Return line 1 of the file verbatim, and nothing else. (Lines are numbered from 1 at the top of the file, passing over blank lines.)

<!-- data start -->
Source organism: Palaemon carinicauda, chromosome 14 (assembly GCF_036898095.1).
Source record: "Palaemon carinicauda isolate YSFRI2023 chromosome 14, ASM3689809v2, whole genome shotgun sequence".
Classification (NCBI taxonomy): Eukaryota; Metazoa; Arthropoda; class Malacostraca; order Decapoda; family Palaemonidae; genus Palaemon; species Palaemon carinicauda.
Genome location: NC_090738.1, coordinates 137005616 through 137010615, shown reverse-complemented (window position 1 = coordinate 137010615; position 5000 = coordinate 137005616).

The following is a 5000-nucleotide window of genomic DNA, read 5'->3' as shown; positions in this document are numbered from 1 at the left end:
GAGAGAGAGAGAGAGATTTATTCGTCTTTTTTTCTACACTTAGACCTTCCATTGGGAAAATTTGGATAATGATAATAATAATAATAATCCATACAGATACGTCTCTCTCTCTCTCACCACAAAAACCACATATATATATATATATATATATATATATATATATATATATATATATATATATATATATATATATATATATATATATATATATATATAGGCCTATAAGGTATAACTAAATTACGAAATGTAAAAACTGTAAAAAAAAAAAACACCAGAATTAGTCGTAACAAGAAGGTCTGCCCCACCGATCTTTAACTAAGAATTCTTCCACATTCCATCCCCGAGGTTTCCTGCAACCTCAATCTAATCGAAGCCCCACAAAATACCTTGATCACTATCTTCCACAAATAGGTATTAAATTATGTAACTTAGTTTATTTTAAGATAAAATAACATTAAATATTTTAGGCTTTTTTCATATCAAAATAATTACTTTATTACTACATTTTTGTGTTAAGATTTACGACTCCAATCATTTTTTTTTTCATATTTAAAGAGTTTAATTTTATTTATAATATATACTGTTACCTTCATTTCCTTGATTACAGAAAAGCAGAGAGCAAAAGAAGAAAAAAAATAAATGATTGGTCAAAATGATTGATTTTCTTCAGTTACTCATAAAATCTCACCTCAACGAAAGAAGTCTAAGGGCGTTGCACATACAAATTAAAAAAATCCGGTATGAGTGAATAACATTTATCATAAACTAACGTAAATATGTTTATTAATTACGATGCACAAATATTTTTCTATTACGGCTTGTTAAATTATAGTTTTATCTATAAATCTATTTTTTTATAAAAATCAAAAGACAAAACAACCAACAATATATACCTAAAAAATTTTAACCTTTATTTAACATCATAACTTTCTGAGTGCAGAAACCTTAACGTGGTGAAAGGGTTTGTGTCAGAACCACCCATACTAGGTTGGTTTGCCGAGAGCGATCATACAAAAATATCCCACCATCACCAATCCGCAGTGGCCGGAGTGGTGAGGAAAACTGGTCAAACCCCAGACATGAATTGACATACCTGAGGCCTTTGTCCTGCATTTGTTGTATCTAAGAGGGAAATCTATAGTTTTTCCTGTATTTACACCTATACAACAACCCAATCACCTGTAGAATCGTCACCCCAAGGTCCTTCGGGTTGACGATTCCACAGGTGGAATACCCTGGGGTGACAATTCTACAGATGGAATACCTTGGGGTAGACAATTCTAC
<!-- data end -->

Source organism: Palaemon carinicauda, chromosome 14 (assembly GCF_036898095.1).